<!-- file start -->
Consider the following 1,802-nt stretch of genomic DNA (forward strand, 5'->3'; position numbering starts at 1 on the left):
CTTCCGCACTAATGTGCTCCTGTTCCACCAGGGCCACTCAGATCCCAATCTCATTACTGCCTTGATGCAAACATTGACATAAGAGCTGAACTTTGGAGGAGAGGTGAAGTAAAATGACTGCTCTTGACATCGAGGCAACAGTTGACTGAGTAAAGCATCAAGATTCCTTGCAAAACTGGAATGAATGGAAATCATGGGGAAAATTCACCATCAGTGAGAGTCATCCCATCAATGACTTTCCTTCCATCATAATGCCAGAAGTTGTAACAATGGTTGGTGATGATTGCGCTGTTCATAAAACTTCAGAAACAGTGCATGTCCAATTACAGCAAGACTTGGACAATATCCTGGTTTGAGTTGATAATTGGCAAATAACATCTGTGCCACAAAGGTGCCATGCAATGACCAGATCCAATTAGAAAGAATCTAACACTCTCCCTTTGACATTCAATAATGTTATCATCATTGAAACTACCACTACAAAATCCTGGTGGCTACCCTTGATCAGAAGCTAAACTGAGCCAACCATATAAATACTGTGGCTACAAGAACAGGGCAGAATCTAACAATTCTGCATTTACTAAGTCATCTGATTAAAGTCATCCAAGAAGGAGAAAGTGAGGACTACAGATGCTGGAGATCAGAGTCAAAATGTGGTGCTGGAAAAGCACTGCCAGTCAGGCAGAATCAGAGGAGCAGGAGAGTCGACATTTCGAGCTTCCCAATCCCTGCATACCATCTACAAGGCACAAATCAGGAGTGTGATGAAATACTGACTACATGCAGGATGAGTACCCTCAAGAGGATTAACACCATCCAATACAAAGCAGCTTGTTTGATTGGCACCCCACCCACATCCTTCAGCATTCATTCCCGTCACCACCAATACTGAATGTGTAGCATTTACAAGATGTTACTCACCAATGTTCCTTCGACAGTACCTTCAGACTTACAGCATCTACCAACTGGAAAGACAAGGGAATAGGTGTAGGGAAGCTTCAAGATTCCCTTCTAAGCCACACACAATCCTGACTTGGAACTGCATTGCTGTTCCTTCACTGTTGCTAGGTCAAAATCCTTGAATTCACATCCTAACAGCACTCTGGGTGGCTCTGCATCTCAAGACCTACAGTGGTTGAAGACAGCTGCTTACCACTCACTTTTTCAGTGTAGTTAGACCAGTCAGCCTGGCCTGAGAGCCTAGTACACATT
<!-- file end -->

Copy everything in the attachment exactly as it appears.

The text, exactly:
Consider the following 1,802-nt stretch of genomic DNA (forward strand, 5'->3'; position numbering starts at 1 on the left):
CTTCCGCACTAATGTGCTCCTGTTCCACCAGGGCCACTCAGATCCCAATCTCATTACTGCCTTGATGCAAACATTGACATAAGAGCTGAACTTTGGAGGAGAGGTGAAGTAAAATGACTGCTCTTGACATCGAGGCAACAGTTGACTGAGTAAAGCATCAAGATTCCTTGCAAAACTGGAATGAATGGAAATCATGGGGAAAATTCACCATCAGTGAGAGTCATCCCATCAATGACTTTCCTTCCATCATAATGCCAGAAGTTGTAACAATGGTTGGTGATGATTGCGCTGTTCATAAAACTTCAGAAACAGTGCATGTCCAATTACAGCAAGACTTGGACAATATCCTGGTTTGAGTTGATAATTGGCAAATAACATCTGTGCCACAAAGGTGCCATGCAATGACCAGATCCAATTAGAAAGAATCTAACACTCTCCCTTTGACATTCAATAATGTTATCATCATTGAAACTACCACTACAAAATCCTGGTGGCTACCCTTGATCAGAAGCTAAACTGAGCCAACCATATAAATACTGTGGCTACAAGAACAGGGCAGAATCTAACAATTCTGCATTTACTAAGTCATCTGATTAAAGTCATCCAAGAAGGAGAAAGTGAGGACTACAGATGCTGGAGATCAGAGTCAAAATGTGGTGCTGGAAAAGCACTGCCAGTCAGGCAGAATCAGAGGAGCAGGAGAGTCGACATTTCGAGCTTCCCAATCCCTGCATACCATCTACAAGGCACAAATCAGGAGTGTGATGAAATACTGACTACATGCAGGATGAGTACCCTCAAGAGGATTAACACCATCCAATACAAAGCAGCTTGTTTGATTGGCACCCCACCCACATCCTTCAGCATTCATTCCCGTCACCACCAATACTGAATGTGTAGCATTTACAAGATGTTACTCACCAATGTTCCTTCGACAGTACCTTCAGACTTACAGCATCTACCAACTGGAAAGACAAGGGAATAGGTGTAGGGAAGCTTCAAGATTCCCTTCTAAGCCACACACAATCCTGACTTGGAACTGCATTGCTGTTCCTTCACTGTTGCTAGGTCAAAATCCTTGAATTCACATCCTAACAGCACTCTGGGTGGCTCTGCATCTCAAGACCTACAGTGGTTGAAGACAGCTGCTTACCACTCACTTTTTCAGTGTAGTTAGACCAGTCAGCCTGGCCTGAGAGCCTAGTACACATT